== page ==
• by Ryanrule (1657199)

      But I am le tired...

    • by TubeSteak (669689)

      6 minutes into the short video:

      "For theater owners their primary concern is always "How can i get more people to come to my theater?"
      With this better technology of surround sound and sound over the audiences that now gives them something to leverage bringing people back into the theater"

      Like you said, a gimmick.
      IMAX branded screens didn't bring movie goers rushing back into theaters
      3D hasn't brought movie goers rushing back into theaters.
      Digital projection hasn't brought movie goers rushing back into theaters.
      And a more immersive sound system isn't going to bring movie goers rushing back into theaters.

      The movie industry has a problem: growing profits vs killing the market.
      They control ticket prices, so they control the way this story ends.

    • by plover (150551) *

      No, they do have pretty good movies, but they fill the theaters with worse neighbors. In a theater, I have to sit next to people I would change seats on a bus to get away from. Seriously, you don't need a squalling 3-year-old in a stroller at an R movie, or to post the plot on Facebook as it unfolds, or to repeat the dialog to your buddy in the seat next to you.

    • by djbckr (673156)
      "Brave" might very well be a better movie. The visuals that I've seen so far look amazing. Of course the subject matter is what matters most. Let's hope it lives up to the ads. I have seen some "better" movies from time-to-time.
    • The unfortunate truth is that sound in most theaters, while clear enough to understand, is usually not making the most of the existing 7.1 format.

      This new format won't help a thing without strict rules for room setup. The current THX and Dolby certifications mean nothing. We need something new. Anyone who frequents ArcLight or other premium theaters can tell you it's night & day when it's set up right.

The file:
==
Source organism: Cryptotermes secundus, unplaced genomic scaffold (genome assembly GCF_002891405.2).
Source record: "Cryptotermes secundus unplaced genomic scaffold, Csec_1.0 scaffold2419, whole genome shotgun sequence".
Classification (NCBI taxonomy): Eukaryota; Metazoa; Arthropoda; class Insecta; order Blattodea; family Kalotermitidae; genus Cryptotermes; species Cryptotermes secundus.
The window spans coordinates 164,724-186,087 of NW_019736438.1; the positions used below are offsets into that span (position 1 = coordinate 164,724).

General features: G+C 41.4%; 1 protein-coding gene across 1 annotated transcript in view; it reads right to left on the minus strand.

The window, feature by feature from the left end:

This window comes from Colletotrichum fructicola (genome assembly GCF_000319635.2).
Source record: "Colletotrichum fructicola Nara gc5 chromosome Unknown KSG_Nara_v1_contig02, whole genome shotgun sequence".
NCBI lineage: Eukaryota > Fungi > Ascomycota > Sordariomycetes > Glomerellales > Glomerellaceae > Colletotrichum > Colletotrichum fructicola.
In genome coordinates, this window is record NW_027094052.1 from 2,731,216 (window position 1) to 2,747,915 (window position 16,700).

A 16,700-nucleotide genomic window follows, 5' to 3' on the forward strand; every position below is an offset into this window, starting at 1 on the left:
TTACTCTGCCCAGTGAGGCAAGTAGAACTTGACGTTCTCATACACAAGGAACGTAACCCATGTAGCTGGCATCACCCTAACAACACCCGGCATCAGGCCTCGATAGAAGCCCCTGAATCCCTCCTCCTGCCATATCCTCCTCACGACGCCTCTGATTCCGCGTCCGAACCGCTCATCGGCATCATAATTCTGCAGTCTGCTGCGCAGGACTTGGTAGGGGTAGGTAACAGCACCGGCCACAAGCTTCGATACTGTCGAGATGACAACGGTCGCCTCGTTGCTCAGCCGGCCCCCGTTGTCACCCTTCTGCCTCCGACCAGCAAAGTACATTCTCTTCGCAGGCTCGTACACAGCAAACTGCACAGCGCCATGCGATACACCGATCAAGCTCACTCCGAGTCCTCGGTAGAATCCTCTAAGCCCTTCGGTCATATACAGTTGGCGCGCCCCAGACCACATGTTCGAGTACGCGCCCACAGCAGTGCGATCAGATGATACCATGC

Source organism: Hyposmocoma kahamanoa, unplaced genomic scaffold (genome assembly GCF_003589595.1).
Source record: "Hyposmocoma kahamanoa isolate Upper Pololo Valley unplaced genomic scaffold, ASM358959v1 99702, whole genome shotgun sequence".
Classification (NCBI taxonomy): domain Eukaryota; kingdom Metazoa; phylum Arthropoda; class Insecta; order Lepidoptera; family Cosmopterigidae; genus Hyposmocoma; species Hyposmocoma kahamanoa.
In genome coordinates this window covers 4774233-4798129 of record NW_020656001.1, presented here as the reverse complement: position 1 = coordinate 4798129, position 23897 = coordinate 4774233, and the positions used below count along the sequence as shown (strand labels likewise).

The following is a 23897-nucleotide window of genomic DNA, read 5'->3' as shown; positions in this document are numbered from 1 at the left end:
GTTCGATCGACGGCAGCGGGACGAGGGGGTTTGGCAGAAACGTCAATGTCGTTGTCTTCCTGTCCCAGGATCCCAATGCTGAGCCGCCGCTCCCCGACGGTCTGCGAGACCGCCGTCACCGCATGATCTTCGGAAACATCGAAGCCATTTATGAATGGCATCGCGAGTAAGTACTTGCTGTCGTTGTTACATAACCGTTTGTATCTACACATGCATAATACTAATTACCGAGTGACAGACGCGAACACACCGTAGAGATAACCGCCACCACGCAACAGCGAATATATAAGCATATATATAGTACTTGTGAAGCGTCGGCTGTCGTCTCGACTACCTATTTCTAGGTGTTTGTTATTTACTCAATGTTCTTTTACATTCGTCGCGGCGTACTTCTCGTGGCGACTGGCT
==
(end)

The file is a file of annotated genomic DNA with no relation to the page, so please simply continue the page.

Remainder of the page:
• ...ought to be enough for anybody.

    Ambisonics [wikipedia.org]
  • This reminds me of the story of Magic Alex from the Beatles Anthology. He was an electronics geek friend of the band back when they were burning through money via their company, Apple that designed a revolutionary 16 track recording studio for the band in late 1968. The control room contained 16 little speakers, one for each track. It was a travesty in every other send of electrical and audio engineering, based on claims from the EMI audio engineers who patiently waited for their chance to step back in rest

  • Imagine how many gold plated Monster Cables are they gonna sell?? We're all in the wrong business!

  • by Tetsujin (103070) on Friday June 22, 2012 @02:18PM (#40414469) Homepage Journal

    The Sontarans are going to get Atmos installed everywhere and use it to kill off people who get in their way and then, finally, use the large number of installed systems to poison our atmosphere so they can use the Earth as a cloning facility! ...See, it's a Doctor Who reference. I like that show.

  • First of all, the video is only on the screen in front of you. It's like a window (the real thing, not a Redmond POS) into the "world" the movie is presenting. So how in heck would sounds from that world emanate from above or behind you? I find it quite distracting.
    Second: "natural" sounds like speech, the car driving down a road in the video, or the orchestra performing on stage (in the video) are not all that localized, and don't need to be. We see the image and locate the sound source to match. Putti

    • by jonnythan (79727)

      When there's a sound occurring off-screen, like an explosion or helicopter, how do you intend to handle that? Just have the sound come from the exact same place as the on-screen dialog, even though that doesn't make any logical sense?

      How about environmental sounds like rain, airplane cabin drone, echoes, etc?

      Surround sound exists for a reason.

  • Two channels for subs? Why? Bass is non directional. It's one thing to have multiple subs on one channel, but it doesn't make sense to have a 2nd channel.

    • by kimvette (919543)

      Having two subwoofer channels is a good thing - if the .2 channels are discrete (a .1 and a .1, or L/R if you will) then you can get cleaner bass. If the source material provides a .1 channel, having two subs allows you to achieve a 6dB to 10dB (depending on placement - take advantage of acoutic coupling with the walls and put the woofers a half wavelength apart and you can achieve a 10dB increase in output) increase in volume very easily. Also, bass is not totally nondirectional, so there is some audible d

  • >Still, overhead sound seems like a good idea for some kinds of movie.

    What kind of movie would that be? I already think the surround audio is overdoing it, since your attention is supposed to be right at the screen, not wondering what's behind you.

    Recently watched Naussica Of The Valley Of Wind in a local theater, and I'm not sure the sound was even stero; all sound seemed to come from speakers behind the screen. But I didn't care, because it was an awesome movie, with good visuals and audio effects. Som

  • by iluvcapra (782887) on Friday June 22, 2012 @02:21PM (#40414507)